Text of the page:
Me too, friend. Me too.
For reasons related to shame and logistics I've never eaten ice cream for breakfast. It's one of those things on my bucket list -- right after losing those last stubborn 700 pounds.
Personally I buy ice cream about once a year. It's not that I don't like it... it's that I love it. The less we have in the house, the better.
If only there were a way to take just a little bit to work for that afternoon slump, or better yet just save a spoonful for yourself and give the rest away, right? There'd be the reward of getting ice cream as a treat without the guilt of having an entire pint (or -- gasp -- gallon!) in the freezer there to shame you every time you went looking for the frozen okra.
I am here to rescue you from all that. You can thank me in the comments section. ;-)
This ice cream bread takes two ingredients: ice cream and flour. How is that even possible, you ask? Ice cream is milk and eggs, folks. (Bonus high-five to anyone who just thought about the Scott Pilgrim movie.) That's what you'd be putting in your quick breads anyway. Unless of course milk and eggs aren't your jam. That's the beauty of this bread. If you'd rather use a non-dairy soy- or rice-based frozen desserts, go for it. I personally grew up on Rice Dream so I know where you're coming from. Or use frozen yogurt. Whatever. Really. This is open to all flavors and denominations.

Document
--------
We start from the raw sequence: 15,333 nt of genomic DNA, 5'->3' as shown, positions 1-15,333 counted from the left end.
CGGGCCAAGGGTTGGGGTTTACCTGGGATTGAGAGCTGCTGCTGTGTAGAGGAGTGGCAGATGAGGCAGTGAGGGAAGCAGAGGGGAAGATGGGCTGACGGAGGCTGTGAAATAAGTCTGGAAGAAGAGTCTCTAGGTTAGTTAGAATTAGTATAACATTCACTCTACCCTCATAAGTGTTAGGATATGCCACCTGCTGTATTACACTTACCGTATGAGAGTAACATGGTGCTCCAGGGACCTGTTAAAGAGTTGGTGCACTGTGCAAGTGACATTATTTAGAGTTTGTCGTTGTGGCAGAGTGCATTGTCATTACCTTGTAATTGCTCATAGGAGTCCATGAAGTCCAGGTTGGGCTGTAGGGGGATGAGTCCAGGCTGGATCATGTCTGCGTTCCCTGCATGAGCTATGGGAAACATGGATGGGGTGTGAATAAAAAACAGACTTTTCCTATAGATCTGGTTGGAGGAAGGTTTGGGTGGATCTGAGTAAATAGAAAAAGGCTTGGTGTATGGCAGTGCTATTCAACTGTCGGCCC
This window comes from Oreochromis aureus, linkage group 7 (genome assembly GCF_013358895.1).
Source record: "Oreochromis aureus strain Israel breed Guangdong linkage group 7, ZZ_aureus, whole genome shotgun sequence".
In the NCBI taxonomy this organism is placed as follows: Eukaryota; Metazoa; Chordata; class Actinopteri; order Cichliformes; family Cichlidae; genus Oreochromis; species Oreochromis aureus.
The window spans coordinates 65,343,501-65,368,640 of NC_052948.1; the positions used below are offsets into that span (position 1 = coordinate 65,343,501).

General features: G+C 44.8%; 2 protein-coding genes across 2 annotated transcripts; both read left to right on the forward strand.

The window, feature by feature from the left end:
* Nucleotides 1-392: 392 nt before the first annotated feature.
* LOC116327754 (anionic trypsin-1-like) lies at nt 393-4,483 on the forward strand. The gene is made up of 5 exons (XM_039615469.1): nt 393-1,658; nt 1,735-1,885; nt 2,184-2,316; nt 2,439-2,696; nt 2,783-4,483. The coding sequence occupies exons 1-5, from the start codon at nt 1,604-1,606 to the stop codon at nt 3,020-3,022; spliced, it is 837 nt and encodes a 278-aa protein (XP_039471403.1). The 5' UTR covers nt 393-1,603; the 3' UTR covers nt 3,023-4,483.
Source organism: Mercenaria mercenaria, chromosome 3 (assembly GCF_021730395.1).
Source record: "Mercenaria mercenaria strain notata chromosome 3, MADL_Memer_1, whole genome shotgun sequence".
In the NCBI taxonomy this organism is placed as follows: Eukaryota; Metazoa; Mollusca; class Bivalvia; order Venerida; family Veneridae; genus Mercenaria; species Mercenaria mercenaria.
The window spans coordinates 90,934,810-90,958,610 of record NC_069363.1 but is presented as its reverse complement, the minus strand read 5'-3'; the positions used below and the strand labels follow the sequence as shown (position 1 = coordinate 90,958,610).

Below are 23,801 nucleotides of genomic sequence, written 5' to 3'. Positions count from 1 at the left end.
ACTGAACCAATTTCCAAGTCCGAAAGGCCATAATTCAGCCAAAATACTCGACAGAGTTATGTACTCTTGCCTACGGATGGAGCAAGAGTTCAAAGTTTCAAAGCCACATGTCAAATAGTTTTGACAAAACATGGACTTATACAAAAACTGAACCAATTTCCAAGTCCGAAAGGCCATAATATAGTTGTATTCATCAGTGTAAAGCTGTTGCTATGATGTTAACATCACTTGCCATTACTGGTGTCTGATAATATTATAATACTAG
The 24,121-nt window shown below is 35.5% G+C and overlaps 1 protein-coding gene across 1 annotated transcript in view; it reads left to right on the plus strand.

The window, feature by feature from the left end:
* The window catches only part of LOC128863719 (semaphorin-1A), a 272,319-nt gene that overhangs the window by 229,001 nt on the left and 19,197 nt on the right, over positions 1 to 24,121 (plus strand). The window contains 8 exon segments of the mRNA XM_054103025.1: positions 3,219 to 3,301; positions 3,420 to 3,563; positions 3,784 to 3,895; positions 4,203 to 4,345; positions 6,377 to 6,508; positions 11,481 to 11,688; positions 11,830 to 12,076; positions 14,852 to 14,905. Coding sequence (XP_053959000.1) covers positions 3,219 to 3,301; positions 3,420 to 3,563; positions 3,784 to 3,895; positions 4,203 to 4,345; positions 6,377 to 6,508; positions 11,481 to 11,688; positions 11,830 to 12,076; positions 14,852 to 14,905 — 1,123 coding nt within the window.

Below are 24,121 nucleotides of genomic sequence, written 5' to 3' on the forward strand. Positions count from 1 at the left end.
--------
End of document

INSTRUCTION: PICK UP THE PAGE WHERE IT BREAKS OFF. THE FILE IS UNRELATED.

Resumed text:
And it's super easy. Just for kicks I wanted to see if I could get everything I needed for this recipe into one shot. Noooo problemo:
One of the best parts of this is that just about anyone could do it. Kids, people who aren't kitchen-inclined... if you've got a bread pan, a bowl, a spoon, and the ingredients, you can make this. The rule is: 1.5 cups of self-rising flour per pint of ice cream, bake at 350(F) for an hour. That's it! Let's get started, shall we?
Ice Cream Bread
Step one is to acquire some of your ice cream of choice. If you're like me this is done through the self-checkout since you are ashamed of being seen buying nothing but two pints of ice cream and a bag of celery on a Friday afternoon. Again, there are no rules here -- you choose the flavor and the content. If you want ultra low-fat vanilla frozen greek yogurt, do that. Me, I kind of also wanted cake (it was that kind of a week):
The hardest part of this recipe is waiting for the ice cream to soften. I put mine on the counter as soon as I got home from the store. It took about an hour to soften up properly. What you want is soft, not liquid. When it's ready, scoop it out into your mixing bowl:
Stir or whisk it up a bit so that it's easy to work with. If you don't, you're going to end up over-working the dough later when you try to put the flour in.
Ahhhh, that's better. Now, IF you want to add in other mix-ins, this is the time to do it. Please know that this is entirely optional. The red velvet wanted to be more red, I thought, so I added in some food coloring (let me stress again, entirely optional):
About 5 drops is what it took to get a nice vibrant pink:
It then sort of begged for about a quarter cup of mini chocolate chips, also entirely optional (it was a rough week, you guys):